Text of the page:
While the report doesn't mention it, I'd be very surprised if she hadn't had similar warnings during her training/induction.

If there were legitimate concerns that should be raised with the police regarding the child, she should have followed procedure, file a case or however they handle such things for the general public. If there aren't legal reasons to look up the data, then using the database should be as illegal as if I'd been concerned for a neighbour's finances and looked up his records.

Re:Malicious or stupid. Or both. (0)

Anonymous Coward | more than 3 years ago | (#34901330)

Well that's why we have courts and trials and judges because a crime needs to be proved, which in this case it was. People here have trouble with reality.

Re:Malicious or stupid. Or both. (1)

Cederic (9623) | more than 3 years ago | (#34900042)

Breaching the AUP is not a crime.

Nobody is suggesting that it is.

However: Accessing your ISPs systems without permission is illegal access and is a crime.

Do you have permission? Only if you obey the AUP.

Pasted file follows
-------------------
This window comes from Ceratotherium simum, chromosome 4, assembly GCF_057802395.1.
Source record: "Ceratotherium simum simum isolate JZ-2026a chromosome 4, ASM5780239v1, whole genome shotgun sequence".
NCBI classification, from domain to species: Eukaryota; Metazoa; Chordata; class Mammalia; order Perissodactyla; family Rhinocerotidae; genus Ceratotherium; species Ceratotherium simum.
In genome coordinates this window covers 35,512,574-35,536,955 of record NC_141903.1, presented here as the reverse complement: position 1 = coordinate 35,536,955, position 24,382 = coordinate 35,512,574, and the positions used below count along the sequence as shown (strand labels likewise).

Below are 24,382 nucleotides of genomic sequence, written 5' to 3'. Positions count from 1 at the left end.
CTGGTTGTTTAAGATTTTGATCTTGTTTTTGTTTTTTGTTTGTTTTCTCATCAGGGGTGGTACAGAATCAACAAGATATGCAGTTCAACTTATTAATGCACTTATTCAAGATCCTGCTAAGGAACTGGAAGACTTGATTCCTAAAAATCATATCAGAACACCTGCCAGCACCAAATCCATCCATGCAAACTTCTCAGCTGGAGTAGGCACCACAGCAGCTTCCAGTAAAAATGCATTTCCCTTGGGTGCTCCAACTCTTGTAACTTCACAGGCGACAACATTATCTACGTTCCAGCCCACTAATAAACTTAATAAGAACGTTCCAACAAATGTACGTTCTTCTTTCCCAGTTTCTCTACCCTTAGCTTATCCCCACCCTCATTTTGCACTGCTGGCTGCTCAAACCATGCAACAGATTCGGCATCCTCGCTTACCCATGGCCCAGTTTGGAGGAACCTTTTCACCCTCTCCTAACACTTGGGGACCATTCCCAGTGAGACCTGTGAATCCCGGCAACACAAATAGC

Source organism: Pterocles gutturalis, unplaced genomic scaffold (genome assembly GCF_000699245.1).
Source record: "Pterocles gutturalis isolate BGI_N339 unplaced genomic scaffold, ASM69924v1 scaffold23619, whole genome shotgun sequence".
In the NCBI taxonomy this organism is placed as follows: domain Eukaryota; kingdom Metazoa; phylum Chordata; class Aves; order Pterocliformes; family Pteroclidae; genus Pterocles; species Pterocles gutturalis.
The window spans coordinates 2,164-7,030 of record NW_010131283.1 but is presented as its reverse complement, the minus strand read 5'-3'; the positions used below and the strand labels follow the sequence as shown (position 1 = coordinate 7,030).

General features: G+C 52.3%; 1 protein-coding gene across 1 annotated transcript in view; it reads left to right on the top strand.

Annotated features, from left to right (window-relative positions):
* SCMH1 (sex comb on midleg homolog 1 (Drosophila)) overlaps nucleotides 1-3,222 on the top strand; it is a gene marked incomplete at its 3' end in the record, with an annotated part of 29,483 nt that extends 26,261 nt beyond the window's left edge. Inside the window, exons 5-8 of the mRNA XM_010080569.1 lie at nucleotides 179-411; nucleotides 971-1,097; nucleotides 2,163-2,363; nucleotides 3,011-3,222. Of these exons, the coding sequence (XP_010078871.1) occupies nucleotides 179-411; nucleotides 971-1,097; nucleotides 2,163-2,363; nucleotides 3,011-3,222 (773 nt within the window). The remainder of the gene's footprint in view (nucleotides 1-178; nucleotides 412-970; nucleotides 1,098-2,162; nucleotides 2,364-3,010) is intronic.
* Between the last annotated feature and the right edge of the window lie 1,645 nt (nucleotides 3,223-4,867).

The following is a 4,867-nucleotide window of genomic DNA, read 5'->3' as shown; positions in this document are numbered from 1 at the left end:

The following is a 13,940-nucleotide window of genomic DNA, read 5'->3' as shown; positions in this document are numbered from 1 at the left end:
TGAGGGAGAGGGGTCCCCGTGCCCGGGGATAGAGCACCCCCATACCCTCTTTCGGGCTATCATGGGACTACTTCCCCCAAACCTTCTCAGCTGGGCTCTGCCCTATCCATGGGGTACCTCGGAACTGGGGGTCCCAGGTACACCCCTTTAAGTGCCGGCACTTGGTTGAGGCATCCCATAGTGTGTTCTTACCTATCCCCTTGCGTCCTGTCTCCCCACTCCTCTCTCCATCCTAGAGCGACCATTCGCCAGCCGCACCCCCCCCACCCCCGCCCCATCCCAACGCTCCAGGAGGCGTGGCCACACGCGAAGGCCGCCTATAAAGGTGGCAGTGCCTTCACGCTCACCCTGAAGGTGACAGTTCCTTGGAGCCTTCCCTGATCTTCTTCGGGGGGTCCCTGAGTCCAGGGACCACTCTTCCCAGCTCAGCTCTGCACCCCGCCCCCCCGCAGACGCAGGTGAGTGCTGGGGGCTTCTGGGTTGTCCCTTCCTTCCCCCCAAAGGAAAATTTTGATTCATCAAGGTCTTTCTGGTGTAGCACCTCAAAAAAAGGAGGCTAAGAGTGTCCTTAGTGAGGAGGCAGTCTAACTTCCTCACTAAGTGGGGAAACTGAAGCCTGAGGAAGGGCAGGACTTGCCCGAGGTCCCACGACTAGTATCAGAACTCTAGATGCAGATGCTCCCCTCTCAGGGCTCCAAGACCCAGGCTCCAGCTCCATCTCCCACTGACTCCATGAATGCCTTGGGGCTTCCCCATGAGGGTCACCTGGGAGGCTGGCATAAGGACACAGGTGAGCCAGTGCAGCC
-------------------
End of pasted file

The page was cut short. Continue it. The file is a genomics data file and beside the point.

The article thus posits that by breaching the AUP you cease to use the services in an authorised manner. Using the services in an unauthorised manner is illegal and you broke the law.

I personally think it's full of shit, but legally it may nonetheless be true. Ask a lawyer.

Re:Malicious or stupid. Or both. (1)

hldn (1085833) | more than 3 years ago | (#34900856)

Breaching the AUP is not a crime.

Nobody is suggesting that it is.

so now we're not even reading the titles of summaries on slashdot anymore?

Re:Malicious or stupid. Or both. (1)

Cederic (9623) | more than 3 years ago | (#34902880)

The title is sensationalistically misrepresenting the article. That doesn't qualify as a claim.

HOW'Z IT GO ?? OH, YEAH !! (0)

Anonymous Coward | more than 3 years ago | (#34898932)

Don't go to bed with no price on your head
                      No no don't do it

Don't do the crime if you can't do the time
                      Yeah don't do it

And keep your eye on the sparrow
When the going gets narrow

                      Don't do it
                      Don't do it

Where can I go where the cold winds don't blow
Now !!

Now is that really so hard ?? Instead of asking, why do THEY make this illegal, ask, why am I doing this illegal act !! Then tell yourself, don't do it !! Easy !! Simple !!

Oh, the Possibilities (0)

Anonymous Coward | more than 3 years ago | (#34898974)

Good thing Clear isn't in Australia. Get thrown in jail for using more than 7 GB a month is a bitch.

restricted-access computer system (3, Interesting)

AfroTrance (984230) | more than 3 years ago | (#34899016)

restricted-access computer system means a computer system in respect of which —

(a) the use of a password is necessary in order to obtain access to information stored in the system or to operate the system in some other way; and

(b) the person who is entitled to control the use of the system —